Get the tasting; it’s free if you follow it up with a glass. We picked the Griffin Red, which is made from cinsault grapes. Traditionally found in France but perfectly suited for these West Texas climes, the varietal produces a wine so effervescent it’ll trick you into thinking it’s carbonated. It’s the perfect Chinati chaser, and, if you’re heading to Terlingua from Marfa, the winery is a 40-minute detour that’s worth the time.

We stare out at the grapevines and the Davis Mountains for an hour or so and order a few bottles to go. Tofu stays put.

4:01 PM

The largest International Dark Sky Preserve in the world extends about 400 miles south from the Davis Mountains and the McDonald Observatory to the city of Ocampo in Coahuila, Mexico. At night, the math works out to 15,000 square miles of darkness, although, looking east from the conservatory, you can still make out flickering lights from drilling rigs and gas flares in the Permian Basin.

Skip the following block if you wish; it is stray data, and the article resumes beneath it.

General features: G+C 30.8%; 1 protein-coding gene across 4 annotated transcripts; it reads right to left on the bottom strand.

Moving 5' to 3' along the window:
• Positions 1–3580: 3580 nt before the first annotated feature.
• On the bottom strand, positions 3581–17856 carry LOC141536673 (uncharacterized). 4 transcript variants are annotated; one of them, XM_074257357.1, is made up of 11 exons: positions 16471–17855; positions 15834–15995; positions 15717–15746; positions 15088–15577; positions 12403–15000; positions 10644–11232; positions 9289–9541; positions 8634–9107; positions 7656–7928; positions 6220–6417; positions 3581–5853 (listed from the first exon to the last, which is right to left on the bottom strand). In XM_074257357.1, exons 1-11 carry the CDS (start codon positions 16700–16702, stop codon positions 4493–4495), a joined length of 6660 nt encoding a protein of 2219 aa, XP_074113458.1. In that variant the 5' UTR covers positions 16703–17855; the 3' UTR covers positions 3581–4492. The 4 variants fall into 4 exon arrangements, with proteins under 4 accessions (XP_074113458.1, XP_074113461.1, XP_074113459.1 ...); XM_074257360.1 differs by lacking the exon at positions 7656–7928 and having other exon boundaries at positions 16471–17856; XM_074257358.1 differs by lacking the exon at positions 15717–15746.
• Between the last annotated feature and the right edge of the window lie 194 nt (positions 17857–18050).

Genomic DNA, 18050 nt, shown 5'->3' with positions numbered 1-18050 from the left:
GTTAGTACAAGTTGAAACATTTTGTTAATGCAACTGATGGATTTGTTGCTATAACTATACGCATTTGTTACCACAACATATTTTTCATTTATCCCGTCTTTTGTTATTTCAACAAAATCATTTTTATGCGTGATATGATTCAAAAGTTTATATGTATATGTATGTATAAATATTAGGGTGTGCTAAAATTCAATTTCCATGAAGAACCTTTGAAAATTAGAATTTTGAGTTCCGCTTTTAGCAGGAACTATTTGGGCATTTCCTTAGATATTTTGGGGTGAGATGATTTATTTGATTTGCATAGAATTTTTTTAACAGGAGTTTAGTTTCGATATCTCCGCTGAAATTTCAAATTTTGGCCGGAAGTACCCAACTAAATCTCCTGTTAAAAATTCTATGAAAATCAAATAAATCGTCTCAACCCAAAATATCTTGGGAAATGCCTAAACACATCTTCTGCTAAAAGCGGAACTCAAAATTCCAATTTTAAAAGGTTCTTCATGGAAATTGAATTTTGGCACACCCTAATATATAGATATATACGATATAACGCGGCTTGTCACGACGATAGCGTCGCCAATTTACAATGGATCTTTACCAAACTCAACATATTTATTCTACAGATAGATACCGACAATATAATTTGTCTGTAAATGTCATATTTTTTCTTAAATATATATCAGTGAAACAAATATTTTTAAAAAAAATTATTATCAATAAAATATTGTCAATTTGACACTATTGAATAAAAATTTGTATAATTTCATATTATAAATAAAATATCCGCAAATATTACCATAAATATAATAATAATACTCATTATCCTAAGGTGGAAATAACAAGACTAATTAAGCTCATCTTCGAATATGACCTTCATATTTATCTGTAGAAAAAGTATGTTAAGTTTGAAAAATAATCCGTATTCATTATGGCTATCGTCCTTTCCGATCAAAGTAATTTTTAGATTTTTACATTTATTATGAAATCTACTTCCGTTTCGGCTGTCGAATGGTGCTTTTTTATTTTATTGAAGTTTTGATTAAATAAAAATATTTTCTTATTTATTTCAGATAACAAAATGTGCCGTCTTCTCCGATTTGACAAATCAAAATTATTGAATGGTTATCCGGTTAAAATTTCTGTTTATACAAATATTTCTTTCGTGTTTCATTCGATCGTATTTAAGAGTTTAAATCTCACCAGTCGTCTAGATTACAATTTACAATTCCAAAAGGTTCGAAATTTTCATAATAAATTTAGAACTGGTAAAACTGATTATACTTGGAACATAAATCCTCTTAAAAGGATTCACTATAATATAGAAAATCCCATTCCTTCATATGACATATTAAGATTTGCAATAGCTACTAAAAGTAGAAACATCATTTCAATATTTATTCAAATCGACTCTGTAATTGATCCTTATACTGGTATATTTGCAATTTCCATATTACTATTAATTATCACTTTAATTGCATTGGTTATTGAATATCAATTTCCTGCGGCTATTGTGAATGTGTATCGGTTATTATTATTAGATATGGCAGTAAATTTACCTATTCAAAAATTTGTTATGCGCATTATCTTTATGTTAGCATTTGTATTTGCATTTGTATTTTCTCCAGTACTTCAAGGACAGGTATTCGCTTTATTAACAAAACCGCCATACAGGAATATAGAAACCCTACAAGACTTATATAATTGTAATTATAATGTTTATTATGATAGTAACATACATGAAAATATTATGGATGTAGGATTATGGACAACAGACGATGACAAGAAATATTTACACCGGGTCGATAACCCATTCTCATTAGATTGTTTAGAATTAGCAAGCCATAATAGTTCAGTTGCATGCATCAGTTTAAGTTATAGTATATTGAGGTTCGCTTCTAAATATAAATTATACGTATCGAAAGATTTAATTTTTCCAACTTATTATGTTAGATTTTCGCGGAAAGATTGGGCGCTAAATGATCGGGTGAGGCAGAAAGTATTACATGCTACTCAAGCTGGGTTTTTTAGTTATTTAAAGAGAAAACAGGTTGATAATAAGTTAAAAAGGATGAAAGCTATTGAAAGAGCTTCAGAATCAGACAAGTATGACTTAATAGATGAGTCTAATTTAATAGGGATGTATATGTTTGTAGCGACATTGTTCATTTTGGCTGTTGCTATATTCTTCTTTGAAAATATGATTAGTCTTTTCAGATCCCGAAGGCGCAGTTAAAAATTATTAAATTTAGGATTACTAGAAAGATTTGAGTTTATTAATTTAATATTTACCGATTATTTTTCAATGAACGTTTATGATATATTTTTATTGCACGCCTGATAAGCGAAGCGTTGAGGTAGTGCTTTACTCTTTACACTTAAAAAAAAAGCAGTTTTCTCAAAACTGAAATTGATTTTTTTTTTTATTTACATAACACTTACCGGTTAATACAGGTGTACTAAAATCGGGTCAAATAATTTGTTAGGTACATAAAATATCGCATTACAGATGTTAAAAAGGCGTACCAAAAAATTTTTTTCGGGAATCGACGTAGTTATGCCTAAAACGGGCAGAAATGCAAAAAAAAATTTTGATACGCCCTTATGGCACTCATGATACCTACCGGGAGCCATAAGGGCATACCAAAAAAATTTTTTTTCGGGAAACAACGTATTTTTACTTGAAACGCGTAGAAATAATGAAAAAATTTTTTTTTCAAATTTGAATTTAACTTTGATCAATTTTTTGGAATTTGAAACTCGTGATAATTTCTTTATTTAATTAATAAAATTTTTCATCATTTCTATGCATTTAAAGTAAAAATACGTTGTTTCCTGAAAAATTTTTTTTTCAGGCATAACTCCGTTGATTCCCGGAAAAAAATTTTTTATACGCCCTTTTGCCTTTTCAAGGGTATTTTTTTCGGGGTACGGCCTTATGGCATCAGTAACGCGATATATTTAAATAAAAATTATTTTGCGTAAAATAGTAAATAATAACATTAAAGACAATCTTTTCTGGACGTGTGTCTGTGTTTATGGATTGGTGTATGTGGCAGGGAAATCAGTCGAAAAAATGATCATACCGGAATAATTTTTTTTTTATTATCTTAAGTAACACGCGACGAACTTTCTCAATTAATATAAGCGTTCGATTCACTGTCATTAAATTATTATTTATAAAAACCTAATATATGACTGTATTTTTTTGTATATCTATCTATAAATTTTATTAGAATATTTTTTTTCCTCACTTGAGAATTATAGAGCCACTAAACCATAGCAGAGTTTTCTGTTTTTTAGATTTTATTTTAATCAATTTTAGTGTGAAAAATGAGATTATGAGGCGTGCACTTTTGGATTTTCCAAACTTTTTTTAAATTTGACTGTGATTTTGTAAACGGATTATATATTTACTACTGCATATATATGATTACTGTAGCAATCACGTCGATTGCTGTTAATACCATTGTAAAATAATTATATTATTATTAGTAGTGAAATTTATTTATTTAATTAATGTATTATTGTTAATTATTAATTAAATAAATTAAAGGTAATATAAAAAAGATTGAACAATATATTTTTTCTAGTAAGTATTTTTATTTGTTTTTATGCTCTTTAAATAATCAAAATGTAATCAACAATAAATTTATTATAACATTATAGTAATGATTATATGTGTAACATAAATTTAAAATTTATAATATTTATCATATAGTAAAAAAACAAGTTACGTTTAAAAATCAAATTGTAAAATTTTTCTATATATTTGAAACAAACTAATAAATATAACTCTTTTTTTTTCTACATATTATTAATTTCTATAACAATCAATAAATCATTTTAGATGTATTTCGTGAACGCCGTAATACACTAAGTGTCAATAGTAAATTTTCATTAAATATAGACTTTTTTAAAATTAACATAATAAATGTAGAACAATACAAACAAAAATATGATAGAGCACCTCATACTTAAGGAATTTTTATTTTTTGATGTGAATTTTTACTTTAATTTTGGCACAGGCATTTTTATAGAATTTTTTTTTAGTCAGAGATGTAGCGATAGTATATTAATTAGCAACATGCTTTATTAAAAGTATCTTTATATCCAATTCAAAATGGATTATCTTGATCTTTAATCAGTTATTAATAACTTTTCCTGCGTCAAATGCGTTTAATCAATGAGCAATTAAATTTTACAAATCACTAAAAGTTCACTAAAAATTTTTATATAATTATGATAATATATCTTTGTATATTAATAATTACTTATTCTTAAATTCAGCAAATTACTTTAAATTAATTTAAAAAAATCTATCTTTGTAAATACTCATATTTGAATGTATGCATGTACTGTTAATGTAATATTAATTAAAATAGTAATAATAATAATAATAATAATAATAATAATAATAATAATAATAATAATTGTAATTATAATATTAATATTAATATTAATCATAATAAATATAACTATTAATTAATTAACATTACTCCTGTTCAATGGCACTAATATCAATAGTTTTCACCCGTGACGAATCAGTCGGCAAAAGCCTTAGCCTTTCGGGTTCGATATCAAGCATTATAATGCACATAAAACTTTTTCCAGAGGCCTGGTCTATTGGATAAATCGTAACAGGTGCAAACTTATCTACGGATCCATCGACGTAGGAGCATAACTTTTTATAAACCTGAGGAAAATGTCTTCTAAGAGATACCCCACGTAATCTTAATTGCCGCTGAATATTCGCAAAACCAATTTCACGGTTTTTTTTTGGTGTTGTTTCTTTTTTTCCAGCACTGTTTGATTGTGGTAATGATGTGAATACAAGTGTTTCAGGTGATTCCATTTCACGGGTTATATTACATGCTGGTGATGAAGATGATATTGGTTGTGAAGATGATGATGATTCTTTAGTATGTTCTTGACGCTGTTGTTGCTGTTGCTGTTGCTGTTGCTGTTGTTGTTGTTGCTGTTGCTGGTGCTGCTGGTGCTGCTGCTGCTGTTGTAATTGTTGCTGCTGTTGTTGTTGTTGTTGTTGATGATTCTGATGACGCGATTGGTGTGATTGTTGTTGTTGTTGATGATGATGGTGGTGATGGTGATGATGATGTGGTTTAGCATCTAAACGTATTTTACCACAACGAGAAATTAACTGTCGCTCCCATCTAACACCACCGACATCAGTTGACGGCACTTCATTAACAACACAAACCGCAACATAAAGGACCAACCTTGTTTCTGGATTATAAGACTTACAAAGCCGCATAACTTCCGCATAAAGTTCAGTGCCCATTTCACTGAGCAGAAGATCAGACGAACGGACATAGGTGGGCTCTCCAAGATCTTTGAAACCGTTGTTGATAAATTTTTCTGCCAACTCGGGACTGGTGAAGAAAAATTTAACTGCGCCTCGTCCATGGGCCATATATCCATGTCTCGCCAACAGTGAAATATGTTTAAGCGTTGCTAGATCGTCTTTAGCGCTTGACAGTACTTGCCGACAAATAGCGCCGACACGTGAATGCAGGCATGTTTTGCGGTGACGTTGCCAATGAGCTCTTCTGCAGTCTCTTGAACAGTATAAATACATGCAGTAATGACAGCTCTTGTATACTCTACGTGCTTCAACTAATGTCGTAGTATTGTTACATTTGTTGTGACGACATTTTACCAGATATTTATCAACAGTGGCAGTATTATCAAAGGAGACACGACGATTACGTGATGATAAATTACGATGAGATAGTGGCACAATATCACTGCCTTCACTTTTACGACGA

Down in Terlingua, about two hours south of Marfa and dead in the middle of the preserve, all disturbances disappear. The sun sets beyond the Chisos Mountains, and the sky turns ink-black, only lit by pops of shooting stars, Lite-Brite constellations, and the speckled glow of the Milky Way. 

We check in for two nights at Willow House, a newish development at the foot of the Chisos that features a dozen concrete-cube casitas and a main house with a kitchen and living area that’s shared among visitors. (You get your own cubby in the fridge.) The property is arranged so visitors can take in everything around it. Each unit features wide windows pointed at where the sun peeks out from behind the range in the mornings. Through the frame you’ll see a pastel-pink sky that deepens into a fiery orange. 

The woman behind it all is Lauren Werner, an SMU grad from Southern California who started looking for land to purchase during a solo road trip to neighboring Big Bend National Park. She found a little under 300 acres of land, dotted with spindly ocotillo and stumps of agave, boasting unobstructed views of the Chisos and Santa Elena Canyon, an impressive portal along the Rio Grande that features towering walls up to 1,500 feet tall.